Clustering of SCG Events Using Unsupervised Machine Learning

  • Peshala T. GamageEmail author
  • Md Khurshidul Azad
  • Amirtaha Taebi
  • Richard H. Sandler
  • Hansen A. Mansy


Seismocardiography (SCG) is the measurement of chest surface vibrations induced by cardiac activity. SCG beats are typically averaged to reduce noise and determine average SCG waveforms and features. Variability in SCG morphology impedes precise determination of average waveforms. Hence, it is desirable to group SCG beats into clusters with minimal intra-cluster heterogeneity. Cardio-pulmonary interactions are known to contribute to SCG variability. Therefore, grouping SCG signals by their respiratory phase may be helpful. SCG signals and respiratory flowrate were simultaneously measured in seventeen subjects (Age: 23 ± 3.5 years, 7 female). Unsupervised machine learning was implemented to cluster SCG beats according to their morphology. The time domain amplitudes of the SCG beats were used as the feature vector. K-medoids clustering was employed with dynamic time warping (DTW) distance as the heterogeneity measure. The quality of the clustering was measured using mean silhouette values and the elbow method for varying clusters numbers. Optimal clustering was achieved when SCG beats were split into two groups. Using respiratory flow information, SCG beats were labeled as inspiratory vs. expiratory, and as high vs. low lung volumes. The SCG groups determined by machine learning were compared with these labels. Grouping SCG based on lung volume phases yielded more homogeneous clusters than grouping by inspiration vs. expiration (p < 0.01). Unsupervised clustering reduced the intra-cluster variability by an average of 15% across subjects. Grouping by lung volume and inspiration vs. expiration reduced variability by 6% and 3%, respectively. The variability reduction may help more precise determination of average SCG waveforms and features, thereby improving SCG diagnostic utility.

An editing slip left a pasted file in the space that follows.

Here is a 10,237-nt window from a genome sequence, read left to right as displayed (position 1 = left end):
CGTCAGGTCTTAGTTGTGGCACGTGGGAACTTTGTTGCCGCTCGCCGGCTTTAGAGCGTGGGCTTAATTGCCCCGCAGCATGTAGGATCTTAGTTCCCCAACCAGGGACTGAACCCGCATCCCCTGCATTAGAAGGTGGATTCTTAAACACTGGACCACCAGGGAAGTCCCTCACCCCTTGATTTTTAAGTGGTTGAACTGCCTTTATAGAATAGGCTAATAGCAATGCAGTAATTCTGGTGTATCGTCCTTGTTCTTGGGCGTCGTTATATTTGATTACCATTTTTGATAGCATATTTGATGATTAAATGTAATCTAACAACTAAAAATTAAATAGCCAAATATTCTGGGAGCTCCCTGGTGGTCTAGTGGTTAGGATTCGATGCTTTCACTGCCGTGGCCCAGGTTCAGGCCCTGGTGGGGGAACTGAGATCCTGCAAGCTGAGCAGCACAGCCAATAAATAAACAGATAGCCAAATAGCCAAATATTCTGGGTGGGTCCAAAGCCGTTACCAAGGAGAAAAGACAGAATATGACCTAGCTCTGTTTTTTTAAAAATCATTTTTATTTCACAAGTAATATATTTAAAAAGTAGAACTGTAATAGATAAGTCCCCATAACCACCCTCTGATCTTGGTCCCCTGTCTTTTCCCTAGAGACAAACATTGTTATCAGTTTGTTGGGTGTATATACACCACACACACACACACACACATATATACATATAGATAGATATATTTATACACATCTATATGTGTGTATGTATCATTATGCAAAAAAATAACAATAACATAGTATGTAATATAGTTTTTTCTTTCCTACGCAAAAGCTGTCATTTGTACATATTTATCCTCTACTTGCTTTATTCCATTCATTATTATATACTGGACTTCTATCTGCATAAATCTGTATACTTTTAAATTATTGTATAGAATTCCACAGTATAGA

Seismocardiography Variability Unsupervised machine learning k-medoids Dynamic time warping 



This study was supported by NIH R44HL099053.

Hansen A. Mansy and Richard H. Sandler are part owners of Biomedical Acoustics Research Company, which is the primary recipient of the above grant, as such they may benefit financially as a result of the outcomes of the research work reported in this publication.


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Copyright information

© Springer Nature Switzerland AG 2020

Authors and Affiliations

  • Peshala T. Gamage
    • 1
    Email author
  • Md Khurshidul Azad
    • 1
  • Amirtaha Taebi
    • 2
  • Richard H. Sandler
    • 1
    • 3
  • Hansen A. Mansy
    • 1
    • 3
  1. 1.Biomedical Acoustic Research LabUniversity of Central FloridaOrlandoUSA
  2. 2.Department of Biomedical EngineeringUniversity of California DavisDavisUSA
  3. 3.Biomedical Acoustics Research CompanyOrlandoUSA

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